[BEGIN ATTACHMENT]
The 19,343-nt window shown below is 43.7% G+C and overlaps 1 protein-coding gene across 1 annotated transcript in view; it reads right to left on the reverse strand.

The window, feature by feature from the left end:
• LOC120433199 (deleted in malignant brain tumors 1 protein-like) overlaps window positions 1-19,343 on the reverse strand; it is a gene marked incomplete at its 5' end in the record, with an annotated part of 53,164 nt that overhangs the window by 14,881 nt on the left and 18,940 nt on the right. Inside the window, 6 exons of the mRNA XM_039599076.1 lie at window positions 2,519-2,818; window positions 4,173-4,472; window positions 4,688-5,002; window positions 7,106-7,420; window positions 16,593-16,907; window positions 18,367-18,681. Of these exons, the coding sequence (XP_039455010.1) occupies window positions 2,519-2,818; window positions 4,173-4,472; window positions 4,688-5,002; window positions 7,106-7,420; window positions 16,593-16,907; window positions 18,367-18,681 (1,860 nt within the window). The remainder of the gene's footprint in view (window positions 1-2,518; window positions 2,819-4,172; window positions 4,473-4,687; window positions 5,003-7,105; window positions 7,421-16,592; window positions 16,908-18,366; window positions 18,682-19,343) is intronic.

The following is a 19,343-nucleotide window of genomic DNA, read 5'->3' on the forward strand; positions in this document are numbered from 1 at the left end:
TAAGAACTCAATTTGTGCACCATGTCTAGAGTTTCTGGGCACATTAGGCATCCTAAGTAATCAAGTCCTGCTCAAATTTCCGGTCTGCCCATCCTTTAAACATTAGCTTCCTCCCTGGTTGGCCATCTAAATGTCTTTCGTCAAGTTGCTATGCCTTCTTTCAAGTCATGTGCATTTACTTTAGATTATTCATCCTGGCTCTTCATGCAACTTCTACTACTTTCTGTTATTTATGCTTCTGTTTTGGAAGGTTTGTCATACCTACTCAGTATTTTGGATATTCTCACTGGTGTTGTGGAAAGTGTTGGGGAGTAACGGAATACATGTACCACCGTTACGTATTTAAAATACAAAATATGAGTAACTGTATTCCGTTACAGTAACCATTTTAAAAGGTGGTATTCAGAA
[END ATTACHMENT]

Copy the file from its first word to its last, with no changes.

The 19,343-nt window shown below is 43.7% G+C and overlaps 1 protein-coding gene across 1 annotated transcript in view; it reads right to left on the reverse strand.

The window, feature by feature from the left end:
• LOC120433199 (deleted in malignant brain tumors 1 protein-like) overlaps window positions 1-19,343 on the reverse strand; it is a gene marked incomplete at its 5' end in the record, with an annotated part of 53,164 nt that overhangs the window by 14,881 nt on the left and 18,940 nt on the right. Inside the window, 6 exons of the mRNA XM_039599076.1 lie at window positions 2,519-2,818; window positions 4,173-4,472; window positions 4,688-5,002; window positions 7,106-7,420; window positions 16,593-16,907; window positions 18,367-18,681. Of these exons, the coding sequence (XP_039455010.1) occupies window positions 2,519-2,818; window positions 4,173-4,472; window positions 4,688-5,002; window positions 7,106-7,420; window positions 16,593-16,907; window positions 18,367-18,681 (1,860 nt within the window). The remainder of the gene's footprint in view (window positions 1-2,518; window positions 2,819-4,172; window positions 4,473-4,687; window positions 5,003-7,105; window positions 7,421-16,592; window positions 16,908-18,366; window positions 18,682-19,343) is intronic.

The following is a 19,343-nucleotide window of genomic DNA, read 5'->3' on the forward strand; positions in this document are numbered from 1 at the left end:
TAAGAACTCAATTTGTGCACCATGTCTAGAGTTTCTGGGCACATTAGGCATCCTAAGTAATCAAGTCCTGCTCAAATTTCCGGTCTGCCCATCCTTTAAACATTAGCTTCCTCCCTGGTTGGCCATCTAAATGTCTTTCGTCAAGTTGCTATGCCTTCTTTCAAGTCATGTGCATTTACTTTAGATTATTCATCCTGGCTCTTCATGCAACTTCTACTACTTTCTGTTATTTATGCTTCTGTTTTGGAAGGTTTGTCATACCTACTCAGTATTTTGGATATTCTCACTGGTGTTGTGGAAAGTGTTGGGGAGTAACGGAATACATGTACCACCGTTACGTATTTAAAATACAAAATATGAGTAACTGTATTCCGTTACAGTAACCATTTTAAAAGGTGGTATTCAGAA